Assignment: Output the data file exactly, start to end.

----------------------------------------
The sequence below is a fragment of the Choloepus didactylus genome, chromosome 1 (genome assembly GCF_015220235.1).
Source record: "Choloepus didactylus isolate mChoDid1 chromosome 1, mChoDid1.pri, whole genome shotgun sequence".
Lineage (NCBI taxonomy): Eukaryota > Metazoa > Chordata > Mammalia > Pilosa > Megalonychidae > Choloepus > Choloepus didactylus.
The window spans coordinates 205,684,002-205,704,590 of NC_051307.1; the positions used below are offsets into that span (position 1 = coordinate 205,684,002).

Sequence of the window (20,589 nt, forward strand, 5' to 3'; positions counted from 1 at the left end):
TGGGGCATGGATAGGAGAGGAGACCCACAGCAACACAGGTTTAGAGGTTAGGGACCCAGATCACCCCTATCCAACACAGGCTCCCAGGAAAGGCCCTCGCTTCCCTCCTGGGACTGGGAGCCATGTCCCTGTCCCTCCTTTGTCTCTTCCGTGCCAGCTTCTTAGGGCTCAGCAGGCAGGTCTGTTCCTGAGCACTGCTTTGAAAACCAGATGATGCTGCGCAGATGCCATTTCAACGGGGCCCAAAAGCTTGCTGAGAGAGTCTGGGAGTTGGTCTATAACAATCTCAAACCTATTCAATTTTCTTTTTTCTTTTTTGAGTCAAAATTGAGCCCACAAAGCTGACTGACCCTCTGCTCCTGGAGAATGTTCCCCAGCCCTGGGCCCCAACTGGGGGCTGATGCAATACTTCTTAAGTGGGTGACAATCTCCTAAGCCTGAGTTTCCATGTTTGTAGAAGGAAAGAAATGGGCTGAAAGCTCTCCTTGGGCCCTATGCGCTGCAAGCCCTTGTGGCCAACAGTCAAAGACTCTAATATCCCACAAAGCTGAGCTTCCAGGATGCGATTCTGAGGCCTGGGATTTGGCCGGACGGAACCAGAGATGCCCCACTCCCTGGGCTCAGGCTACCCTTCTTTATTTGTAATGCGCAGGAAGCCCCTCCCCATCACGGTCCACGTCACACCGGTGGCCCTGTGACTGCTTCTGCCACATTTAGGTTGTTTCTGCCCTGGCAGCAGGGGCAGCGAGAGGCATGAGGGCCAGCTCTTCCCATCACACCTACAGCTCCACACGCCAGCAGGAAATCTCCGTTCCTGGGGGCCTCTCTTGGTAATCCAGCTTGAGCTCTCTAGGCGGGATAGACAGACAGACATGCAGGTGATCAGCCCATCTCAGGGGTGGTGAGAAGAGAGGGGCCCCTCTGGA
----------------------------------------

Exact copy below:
The sequence below is a fragment of the Choloepus didactylus genome, chromosome 1 (genome assembly GCF_015220235.1).
Source record: "Choloepus didactylus isolate mChoDid1 chromosome 1, mChoDid1.pri, whole genome shotgun sequence".
Lineage (NCBI taxonomy): Eukaryota > Metazoa > Chordata > Mammalia > Pilosa > Megalonychidae > Choloepus > Choloepus didactylus.
The window spans coordinates 205,684,002-205,704,590 of NC_051307.1; the positions used below are offsets into that span (position 1 = coordinate 205,684,002).

Sequence of the window (20,589 nt, forward strand, 5' to 3'; positions counted from 1 at the left end):
TGGGGCATGGATAGGAGAGGAGACCCACAGCAACACAGGTTTAGAGGTTAGGGACCCAGATCACCCCTATCCAACACAGGCTCCCAGGAAAGGCCCTCGCTTCCCTCCTGGGACTGGGAGCCATGTCCCTGTCCCTCCTTTGTCTCTTCCGTGCCAGCTTCTTAGGGCTCAGCAGGCAGGTCTGTTCCTGAGCACTGCTTTGAAAACCAGATGATGCTGCGCAGATGCCATTTCAACGGGGCCCAAAAGCTTGCTGAGAGAGTCTGGGAGTTGGTCTATAACAATCTCAAACCTATTCAATTTTCTTTTTTCTTTTTTGAGTCAAAATTGAGCCCACAAAGCTGACTGACCCTCTGCTCCTGGAGAATGTTCCCCAGCCCTGGGCCCCAACTGGGGGCTGATGCAATACTTCTTAAGTGGGTGACAATCTCCTAAGCCTGAGTTTCCATGTTTGTAGAAGGAAAGAAATGGGCTGAAAGCTCTCCTTGGGCCCTATGCGCTGCAAGCCCTTGTGGCCAACAGTCAAAGACTCTAATATCCCACAAAGCTGAGCTTCCAGGATGCGATTCTGAGGCCTGGGATTTGGCCGGACGGAACCAGAGATGCCCCACTCCCTGGGCTCAGGCTACCCTTCTTTATTTGTAATGCGCAGGAAGCCCCTCCCCATCACGGTCCACGTCACACCGGTGGCCCTGTGACTGCTTCTGCCACATTTAGGTTGTTTCTGCCCTGGCAGCAGGGGCAGCGAGAGGCATGAGGGCCAGCTCTTCCCATCACACCTACAGCTCCACACGCCAGCAGGAAATCTCCGTTCCTGGGGGCCTCTCTTGGTAATCCAGCTTGAGCTCTCTAGGCGGGATAGACAGACAGACATGCAGGTGATCAGCCCATCTCAGGGGTGGTGAGAAGAGAGGGGCCCCTCTGGA